Stepps railway station serves the small town of Stepps, North Lanarkshire, Scotland. The railway station is located on the Cumbernauld Line, 5¼ miles north east of Glasgow Queen Street and is managed by Abellio ScotRail; the station is sited on the former Garnkirk and Glasgow Railway, which opened back to 1831 and formed part of the Caledonian Railway main line from Glasgow Buchanan Street. A station at Stepps was opened on this line sometime around 1843/4, closed by the British Railways on 5 November 1962; the present station was opened by British Rail with financial support from Strathclyde Passenger Transport Executive on 15 May 1989. Electrification was established in 2014 with services from Springburn being extended to Cumbernauld. Monday to Saturday, there is a half-hourly EMU service to Glasgow Queen Street Low Level and Dalmuir westbound and Cumbernauld eastbound along with an hourly diesel service between Queen Street High Level and Falkirk Grahamston. Electric services reverse at Springburn to access the North Clyde Line following the inauguration of electrification between Springburn & Cumbernauld on 18 May 2014, but the service to/from Falkirk remains diesel operated at present.

On Sundays there is an hourly service to Cumbernauld. From December 2018, a new half hourly Glasgow - Edinburgh via Cumbernauld and Falkirk Grahamston service will start, replacing the hourly DMU service and take over the existing EMU service between Springburn and Cumbernauld; the new service will use new Class 385 EMUs. The station is not staffed. There is a ticket machine on the westbound platform, but not on the eastbound platform. A new 48 space car park was opened on the former site of St Joseph's Hall

Thomas Melville Dill

Lieutenant-Colonel Thomas Melville Dill OBE was a prominent Bermudian lawyer and soldier. Dill was born in Devonshire Parish, in the British colony of Bermuda, the son of Mary Lea and Thomas Newbold Dill; the Dill family had been established in Bermuda in the 1630s. Thomas Newbold Dill was a merchant, a Member of the Colonial Parliament for Devonshire Parish from 1868 to 1888, a Member of the Legislative Council and an Assistant Justice from 1888, Mayor of the City of Hamilton from 1891 to 1897, served on numerous committees and boards, was a member of the Devonshire Church and Devonshire Parish vestries. Thomas Melville Dill was named for his seafaring paternal grandfather, who had lost his master's certificate after the wreck of the Bermudian-built Cedrine on the Isle of Wight, returning the last convict labourers from the Royal Naval Dockyard in Bermuda to Britain in 1863. Thomas Dill entered the fledgeling Bermuda Volunteer Rifle Corps in 1895 as a rifleman, before transferring to the Bermuda Militia Artillery, a reserve of the Royal Regiment of Artillery, as a lieutenant.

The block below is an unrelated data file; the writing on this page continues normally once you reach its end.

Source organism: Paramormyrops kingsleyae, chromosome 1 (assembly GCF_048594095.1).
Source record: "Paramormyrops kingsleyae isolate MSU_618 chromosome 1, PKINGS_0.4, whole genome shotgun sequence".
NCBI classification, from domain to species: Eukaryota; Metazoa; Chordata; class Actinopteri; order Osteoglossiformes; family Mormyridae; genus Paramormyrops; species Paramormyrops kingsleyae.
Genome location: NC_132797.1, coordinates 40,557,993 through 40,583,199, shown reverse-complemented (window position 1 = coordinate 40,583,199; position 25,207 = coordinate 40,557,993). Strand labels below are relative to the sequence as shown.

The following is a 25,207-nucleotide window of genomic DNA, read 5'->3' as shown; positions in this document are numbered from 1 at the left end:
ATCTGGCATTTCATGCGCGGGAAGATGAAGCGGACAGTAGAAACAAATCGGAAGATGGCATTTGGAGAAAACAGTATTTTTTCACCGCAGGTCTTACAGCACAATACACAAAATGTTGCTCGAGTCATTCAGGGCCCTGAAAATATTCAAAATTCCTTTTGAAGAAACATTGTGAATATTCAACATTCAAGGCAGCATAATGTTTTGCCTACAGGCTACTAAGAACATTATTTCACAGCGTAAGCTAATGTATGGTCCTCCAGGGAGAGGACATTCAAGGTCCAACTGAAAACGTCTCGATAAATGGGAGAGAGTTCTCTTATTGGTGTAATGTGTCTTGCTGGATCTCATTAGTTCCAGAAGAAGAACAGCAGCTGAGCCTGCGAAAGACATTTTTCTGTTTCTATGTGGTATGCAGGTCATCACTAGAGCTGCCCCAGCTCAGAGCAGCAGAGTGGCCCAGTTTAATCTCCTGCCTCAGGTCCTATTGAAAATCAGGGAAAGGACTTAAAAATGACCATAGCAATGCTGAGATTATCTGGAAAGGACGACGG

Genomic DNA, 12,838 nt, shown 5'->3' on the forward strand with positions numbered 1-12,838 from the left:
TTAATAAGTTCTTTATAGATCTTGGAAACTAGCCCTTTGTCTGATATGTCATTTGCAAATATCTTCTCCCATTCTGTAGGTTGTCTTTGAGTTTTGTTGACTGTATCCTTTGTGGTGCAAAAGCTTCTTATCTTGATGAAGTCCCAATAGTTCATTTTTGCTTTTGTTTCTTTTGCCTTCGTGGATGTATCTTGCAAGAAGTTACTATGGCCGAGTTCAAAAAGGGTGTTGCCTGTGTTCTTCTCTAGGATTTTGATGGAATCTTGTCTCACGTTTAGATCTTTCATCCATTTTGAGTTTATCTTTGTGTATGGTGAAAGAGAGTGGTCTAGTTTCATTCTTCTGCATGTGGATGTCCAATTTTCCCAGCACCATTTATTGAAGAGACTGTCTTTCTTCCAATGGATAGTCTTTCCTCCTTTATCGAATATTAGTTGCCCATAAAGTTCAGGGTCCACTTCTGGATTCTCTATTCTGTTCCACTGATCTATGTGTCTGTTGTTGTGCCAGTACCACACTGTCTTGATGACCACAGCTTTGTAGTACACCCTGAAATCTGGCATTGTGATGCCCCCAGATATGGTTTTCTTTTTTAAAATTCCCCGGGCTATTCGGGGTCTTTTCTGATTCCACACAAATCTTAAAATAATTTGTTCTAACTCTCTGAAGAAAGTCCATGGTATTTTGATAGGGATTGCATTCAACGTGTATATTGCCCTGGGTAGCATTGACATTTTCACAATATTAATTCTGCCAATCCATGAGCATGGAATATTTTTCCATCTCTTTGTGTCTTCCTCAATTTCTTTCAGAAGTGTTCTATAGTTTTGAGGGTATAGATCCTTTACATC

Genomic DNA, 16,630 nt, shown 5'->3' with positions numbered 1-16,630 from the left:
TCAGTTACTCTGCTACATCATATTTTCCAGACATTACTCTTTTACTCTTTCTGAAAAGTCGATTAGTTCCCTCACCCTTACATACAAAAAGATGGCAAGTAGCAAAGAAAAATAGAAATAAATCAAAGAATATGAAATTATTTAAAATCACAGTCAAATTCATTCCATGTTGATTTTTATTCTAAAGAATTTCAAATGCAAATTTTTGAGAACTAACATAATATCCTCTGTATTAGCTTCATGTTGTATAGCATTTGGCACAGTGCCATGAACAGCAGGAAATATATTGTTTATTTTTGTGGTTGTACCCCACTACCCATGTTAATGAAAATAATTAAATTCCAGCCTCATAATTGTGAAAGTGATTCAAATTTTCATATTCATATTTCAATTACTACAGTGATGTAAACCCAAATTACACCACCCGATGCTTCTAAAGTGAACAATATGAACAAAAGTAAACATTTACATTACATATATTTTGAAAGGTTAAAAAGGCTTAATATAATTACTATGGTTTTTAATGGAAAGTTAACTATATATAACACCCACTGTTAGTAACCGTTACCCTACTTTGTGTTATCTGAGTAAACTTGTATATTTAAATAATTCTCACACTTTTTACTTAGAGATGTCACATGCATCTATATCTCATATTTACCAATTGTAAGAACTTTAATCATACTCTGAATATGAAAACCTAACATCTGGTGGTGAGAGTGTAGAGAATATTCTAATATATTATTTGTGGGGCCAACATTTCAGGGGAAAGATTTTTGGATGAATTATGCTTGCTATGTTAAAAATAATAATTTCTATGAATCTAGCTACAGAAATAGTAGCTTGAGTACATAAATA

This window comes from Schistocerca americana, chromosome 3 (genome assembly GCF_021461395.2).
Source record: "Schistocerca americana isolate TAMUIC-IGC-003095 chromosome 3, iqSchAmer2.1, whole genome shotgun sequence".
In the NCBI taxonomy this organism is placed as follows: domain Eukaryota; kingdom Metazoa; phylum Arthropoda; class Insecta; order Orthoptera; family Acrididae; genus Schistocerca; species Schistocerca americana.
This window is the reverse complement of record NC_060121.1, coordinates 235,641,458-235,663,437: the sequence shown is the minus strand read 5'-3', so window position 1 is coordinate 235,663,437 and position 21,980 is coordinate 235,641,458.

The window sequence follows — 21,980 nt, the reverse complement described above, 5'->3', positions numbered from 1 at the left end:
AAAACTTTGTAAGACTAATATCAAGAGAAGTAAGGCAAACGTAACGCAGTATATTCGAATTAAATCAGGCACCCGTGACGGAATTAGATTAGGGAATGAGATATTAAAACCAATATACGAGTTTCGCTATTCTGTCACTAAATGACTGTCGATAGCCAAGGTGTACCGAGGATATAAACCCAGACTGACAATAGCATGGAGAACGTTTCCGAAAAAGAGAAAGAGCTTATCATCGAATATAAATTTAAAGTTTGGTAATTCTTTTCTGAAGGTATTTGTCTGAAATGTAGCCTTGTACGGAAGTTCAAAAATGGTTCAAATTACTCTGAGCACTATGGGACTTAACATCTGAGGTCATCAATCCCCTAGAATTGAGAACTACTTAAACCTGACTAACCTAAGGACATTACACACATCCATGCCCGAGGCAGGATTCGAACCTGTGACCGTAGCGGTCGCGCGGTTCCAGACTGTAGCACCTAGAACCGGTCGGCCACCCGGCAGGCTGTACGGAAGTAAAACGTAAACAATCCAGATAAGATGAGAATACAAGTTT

The British Army maintained a large Bermuda Garrison of regular and part-time artillery and infantry units to guard the Royal Naval Dockyard and other strategic assets. By 1914, then-Captain Dill was the Commandant, but he handed that position to a subordinate in order to lead the unit's First Contingent to the Western Front, receiving a temporary regular commission as a Major. Serving as part of the larger Royal Garrison Artillery draft to the front, the Bermudian contingent was praised by Field Marshal Douglas Haig. After the war, Major Dill returned to Bermuda, resuming his command of the BMA, his substantive rank was still Captain'til he was promoted to substantive Major in 1921, though dated 12 November, 1919. He retired on 21 April 1928 with the honorary-rank of lieutenant-colonel. In addition to his role as a military officer, Dill pursued a legal career, becoming Bermuda's Attorney General, he entered politics, served as a Member of the Colonial Parliament for Devonshire parish from 1904 until 1938.

He was appointed to the Executive Council. He was an avid historian. Dill married Ruth Rapalje Neilson on 15 October 1900, they had several children, some of whom followed him to positions of prominence in Bermuda or abroad, their children were Ruth Rapalje Dill, Thomas Newbold Dill, Nicholas Bayard Dill, Laurence Dill, Helen Dill, Frances Rapalje Dill and Diana Dill. Sir Bayard Dill was an officer in the Bermuda Volunteer Engineers, a founding member of the Conyers, Dill & Pearman law firm, a prominent politician, knighted in 1951, he played a key role in negotiating the agreement with the USA for its military and naval bases in Bermuda during the Second World War. Ruth Dill was married to heir to the Johnson & Johnson fortune, their children included Mary Lea Johnson Richards, John Seward Johnson II, Diana Firestone. Diana Dill moved to the US, she was married to actor Kirk Douglas, with whom she had two sons and producer Michael Douglas, producer Joel Douglas. His grandson, the Right Reverend Nicholas Dill, was installed as Bishop of Bermuda on 29 May 2013.

Dill died of a heart attack on 7 March 1945, following injuries sustained during a fall in February. He was eulogised on the front page of The Royal Gazette. Roots Web: Portrait T. M. Dill Review of Diana Dill's autobiography, "In The Wings" Barnes & Noble Excerpt from Diana Dill's autobiography, "In The Wings" POTSI: BMA History by Jennifer Hind POTSI: BMA Images Essay on Bermuda Militia Artillery, by Jennifer Hind, which makes frequent mention of TM Dill